Airline passengers who want absolute certainty that their pilots are as fresh as possible ‘at the wheel’ may have serious cause for a heightened fear of flying amid a push to force pilots to accept conditions that could compromise Australian air safety.
Intimidation, secret deals, and bitter feuds among former colleagues: they are parts of the alarming unhappiness that has come to cockpits all over Australia.
And there are claims that substantial numbers of Australian pilots have accepted — or been forced to accept — ‘fatigue management solutions’ that would be criminal if applied to the long-distance truckies on the nation’s highways.
Where will it all end? With more money, more acrimony, or an air disaster leading to a Royal Commission?
What the public is of late seeing solely as the serious inconvenience of cancelled flights — and not only on Virgin Blue — is in fact a fierce struggle for the joystick when it comes to flight-duty conditions between the Australian airlines and pilots who are themselves deeply divided over the underlying issues.
It has been described to Crikey as the one workplace reform that can literally come crashing back to earth. And our informants can’t be identified in an industry where they will never again fly in this country if they speak out about the determined efforts underway to destroy the long-standing Civil Aviation Order 48, which caps the time spent actually flying an airliner to 900 hours a year.
CAO 48, which the Civil Aviation Safety Authority is supposed to uphold, has been comprehensively subverted by a string of commercial-in-confidence deals over what are termed pilot-fatigue management programs written into airline operating manuals, which require CASA’s approval, including subsequent variations.
There are claims that the rostering detail accepted by or foisted on substantial numbers of Australian pilots would be criminal infringements of the laws relating to long-distance truck drivers. But no-one, including the regulator, the responsible minister, and his Opposition counterparts, has yet shared any of his or her concerns about this with the public who sits on the other side of the cockpit doors, in the delusion that world’s best-practice in piloting standards and work conditions are humming along in harmony with the professional pilots at the controls.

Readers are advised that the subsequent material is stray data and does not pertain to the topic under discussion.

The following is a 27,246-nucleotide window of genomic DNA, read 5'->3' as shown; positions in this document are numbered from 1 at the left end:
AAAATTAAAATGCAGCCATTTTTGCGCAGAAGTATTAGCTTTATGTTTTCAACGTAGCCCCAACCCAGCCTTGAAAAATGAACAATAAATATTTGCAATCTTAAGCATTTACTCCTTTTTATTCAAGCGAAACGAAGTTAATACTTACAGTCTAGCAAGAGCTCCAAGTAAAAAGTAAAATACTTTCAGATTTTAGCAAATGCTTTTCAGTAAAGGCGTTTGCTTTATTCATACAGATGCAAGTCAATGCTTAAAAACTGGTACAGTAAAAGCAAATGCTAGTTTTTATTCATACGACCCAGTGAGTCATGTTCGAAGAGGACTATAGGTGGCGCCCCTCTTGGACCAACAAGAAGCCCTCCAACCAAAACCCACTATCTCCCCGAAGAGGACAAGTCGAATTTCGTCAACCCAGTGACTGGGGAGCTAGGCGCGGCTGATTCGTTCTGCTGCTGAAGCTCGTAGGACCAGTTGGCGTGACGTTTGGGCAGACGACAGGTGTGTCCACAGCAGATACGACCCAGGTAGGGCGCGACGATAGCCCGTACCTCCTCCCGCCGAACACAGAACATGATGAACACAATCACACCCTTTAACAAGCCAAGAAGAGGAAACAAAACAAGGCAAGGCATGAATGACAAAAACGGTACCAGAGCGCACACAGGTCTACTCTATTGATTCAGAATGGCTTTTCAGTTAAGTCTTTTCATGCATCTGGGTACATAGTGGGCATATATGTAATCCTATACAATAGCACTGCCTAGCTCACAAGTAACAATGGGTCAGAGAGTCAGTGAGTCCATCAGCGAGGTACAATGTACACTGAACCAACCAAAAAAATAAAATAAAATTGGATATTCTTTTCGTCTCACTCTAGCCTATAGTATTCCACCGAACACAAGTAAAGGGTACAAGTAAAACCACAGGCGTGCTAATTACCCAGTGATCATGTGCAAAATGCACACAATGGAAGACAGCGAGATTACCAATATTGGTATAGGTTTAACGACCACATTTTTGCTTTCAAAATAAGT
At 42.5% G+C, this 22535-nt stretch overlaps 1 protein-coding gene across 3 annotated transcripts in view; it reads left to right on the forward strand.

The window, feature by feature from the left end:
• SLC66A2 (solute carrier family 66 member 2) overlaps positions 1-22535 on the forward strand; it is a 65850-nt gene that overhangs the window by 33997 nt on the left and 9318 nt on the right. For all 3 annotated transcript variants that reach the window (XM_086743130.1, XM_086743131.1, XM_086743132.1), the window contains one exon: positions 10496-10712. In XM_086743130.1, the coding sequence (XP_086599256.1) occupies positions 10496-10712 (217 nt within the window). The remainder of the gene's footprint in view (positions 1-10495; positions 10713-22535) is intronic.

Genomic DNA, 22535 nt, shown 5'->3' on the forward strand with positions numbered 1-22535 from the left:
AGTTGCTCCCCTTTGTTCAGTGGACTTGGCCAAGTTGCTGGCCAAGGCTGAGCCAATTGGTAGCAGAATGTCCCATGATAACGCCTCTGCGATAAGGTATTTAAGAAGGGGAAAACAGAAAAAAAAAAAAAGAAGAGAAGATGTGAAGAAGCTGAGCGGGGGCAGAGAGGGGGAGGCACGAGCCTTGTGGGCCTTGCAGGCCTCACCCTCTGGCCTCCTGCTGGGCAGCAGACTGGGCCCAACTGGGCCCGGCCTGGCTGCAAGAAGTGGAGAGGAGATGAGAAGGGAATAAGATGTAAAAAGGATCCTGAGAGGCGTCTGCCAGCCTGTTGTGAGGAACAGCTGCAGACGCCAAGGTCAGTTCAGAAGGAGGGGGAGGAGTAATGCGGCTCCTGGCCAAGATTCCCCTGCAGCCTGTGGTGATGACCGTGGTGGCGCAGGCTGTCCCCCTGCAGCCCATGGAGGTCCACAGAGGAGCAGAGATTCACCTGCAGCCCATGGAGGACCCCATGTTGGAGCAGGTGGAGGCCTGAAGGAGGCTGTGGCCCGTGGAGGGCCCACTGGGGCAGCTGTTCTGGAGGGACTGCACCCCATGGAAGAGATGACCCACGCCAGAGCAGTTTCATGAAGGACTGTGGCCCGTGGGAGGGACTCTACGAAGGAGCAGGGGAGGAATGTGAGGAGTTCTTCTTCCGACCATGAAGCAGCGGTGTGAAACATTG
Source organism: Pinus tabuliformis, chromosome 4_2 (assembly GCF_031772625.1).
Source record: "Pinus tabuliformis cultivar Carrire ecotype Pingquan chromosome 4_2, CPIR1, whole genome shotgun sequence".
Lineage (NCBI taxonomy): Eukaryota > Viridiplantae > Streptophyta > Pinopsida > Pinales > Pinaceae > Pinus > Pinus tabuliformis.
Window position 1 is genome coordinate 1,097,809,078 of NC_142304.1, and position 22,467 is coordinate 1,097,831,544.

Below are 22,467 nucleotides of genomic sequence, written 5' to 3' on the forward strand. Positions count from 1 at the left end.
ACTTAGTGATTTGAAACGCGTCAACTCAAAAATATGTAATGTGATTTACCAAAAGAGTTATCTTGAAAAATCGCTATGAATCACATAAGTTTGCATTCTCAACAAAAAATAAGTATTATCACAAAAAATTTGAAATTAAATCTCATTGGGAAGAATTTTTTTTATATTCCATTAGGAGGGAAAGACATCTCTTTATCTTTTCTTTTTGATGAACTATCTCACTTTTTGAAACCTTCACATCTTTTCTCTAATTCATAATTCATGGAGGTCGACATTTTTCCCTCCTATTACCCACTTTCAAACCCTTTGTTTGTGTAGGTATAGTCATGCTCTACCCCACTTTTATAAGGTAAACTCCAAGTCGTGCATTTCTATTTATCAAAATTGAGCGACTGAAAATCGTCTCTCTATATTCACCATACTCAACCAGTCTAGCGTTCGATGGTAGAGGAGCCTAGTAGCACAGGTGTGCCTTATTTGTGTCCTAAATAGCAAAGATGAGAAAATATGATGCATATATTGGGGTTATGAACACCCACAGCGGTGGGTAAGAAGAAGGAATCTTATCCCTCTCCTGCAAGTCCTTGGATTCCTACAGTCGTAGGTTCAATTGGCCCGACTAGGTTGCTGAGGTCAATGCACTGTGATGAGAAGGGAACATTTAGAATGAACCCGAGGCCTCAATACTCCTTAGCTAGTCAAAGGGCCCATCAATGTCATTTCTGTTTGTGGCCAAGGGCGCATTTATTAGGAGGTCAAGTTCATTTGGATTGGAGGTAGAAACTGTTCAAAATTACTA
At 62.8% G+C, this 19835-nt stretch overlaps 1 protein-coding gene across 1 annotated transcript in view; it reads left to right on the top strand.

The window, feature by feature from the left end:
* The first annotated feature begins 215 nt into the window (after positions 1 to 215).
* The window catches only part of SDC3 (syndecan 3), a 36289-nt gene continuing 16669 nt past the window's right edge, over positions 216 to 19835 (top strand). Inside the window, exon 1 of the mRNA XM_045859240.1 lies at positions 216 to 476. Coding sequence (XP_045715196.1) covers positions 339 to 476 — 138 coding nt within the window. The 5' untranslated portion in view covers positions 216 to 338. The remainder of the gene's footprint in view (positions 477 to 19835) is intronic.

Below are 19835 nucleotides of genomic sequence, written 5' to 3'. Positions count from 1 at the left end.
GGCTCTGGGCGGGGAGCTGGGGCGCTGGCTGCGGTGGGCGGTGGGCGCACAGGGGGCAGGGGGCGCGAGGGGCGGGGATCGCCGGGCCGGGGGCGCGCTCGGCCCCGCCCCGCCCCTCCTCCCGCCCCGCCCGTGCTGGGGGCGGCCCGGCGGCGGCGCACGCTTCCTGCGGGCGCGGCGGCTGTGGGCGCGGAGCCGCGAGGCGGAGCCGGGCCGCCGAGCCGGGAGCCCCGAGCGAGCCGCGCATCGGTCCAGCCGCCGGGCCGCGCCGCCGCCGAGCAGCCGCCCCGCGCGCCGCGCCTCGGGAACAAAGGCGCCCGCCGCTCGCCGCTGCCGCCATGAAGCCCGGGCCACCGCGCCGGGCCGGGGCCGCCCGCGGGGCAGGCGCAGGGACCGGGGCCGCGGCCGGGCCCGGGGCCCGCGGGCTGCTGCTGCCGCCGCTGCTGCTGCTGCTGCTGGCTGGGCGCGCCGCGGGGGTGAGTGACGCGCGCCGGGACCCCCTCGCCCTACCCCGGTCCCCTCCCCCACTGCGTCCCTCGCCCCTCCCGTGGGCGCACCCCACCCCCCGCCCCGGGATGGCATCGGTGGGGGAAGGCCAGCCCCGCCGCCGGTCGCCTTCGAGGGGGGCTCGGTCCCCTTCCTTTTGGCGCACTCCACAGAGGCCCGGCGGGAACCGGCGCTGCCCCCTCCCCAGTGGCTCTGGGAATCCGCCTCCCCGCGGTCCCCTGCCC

In fact, not even the least-tamed pilots’ association, the Australian Federation of Air Pilots, has yet taken a public stand on the duty-hours crisis that one way or another embroils members flying for Virgin Blue, some Qantas group carriers, including Jetstar and other scheduled operators, right down to the size of Transair, which like those who were aboard the ill-fated flight into the Lockhart River strip in 2005, will never fly again.
Why? Perhaps because it is weeks away from any likely conclusion to EBA negotiations with Virgin Blue, but also because Crikey has learned that some members are double-crossing each other for perceived career advantages.
What do ‘fatigue management solutions’ entail. They include quite proper checks by management that pilots are indeed fatigued. But they also involve processes of reporting ‘fatigue’ to operations managers in what some claim is such an intimidating environment that a career-oriented young first officer might recognise as being career-threatening.
One recently retired check captain who oversaw flight standards on a large scale, says: “You were wrong to recently report too many pilots were taking sickies. Too few pilots are declaring themselves fatigued in situations where they should emphatically not be permitted to control an airliner, especially if overtaken by those unexpected things, like mechanical failures, or severe weather, or an emergency landing, where the wrong decision is irretrievably wrong.”
Why? “Because of greed or opportunity or fear. There is a serious decline in the culture of operational safety right around the world. I’m especially disappointed to see that Australia is going down the path of expediency in keeping enough hands on the sticks, rather than daring to lead in renewing a professional pilot pool.”
This informant says he believes CASA has secretly, that is commercially-in-confidence, allowed the variation of some of the existing fatigue management programs to assist the airline through its current difficulties, which have been exacerbated by the tax-free recruiting drives of Emirates, Etihad, Qatar and other carriers for the skilled airline professionals they need to sustain massive expansion.
Crikey has asked specific questions of CASA and its embattled CEO, Bruce Byron, but no response was received by late this morning.
The most acute question of all is whether Byron is there to ‘assist carriers through their difficulties’ or come clean with the public about the pressures that are becoming apparent to anyone who has had their flight cancelled in recent times.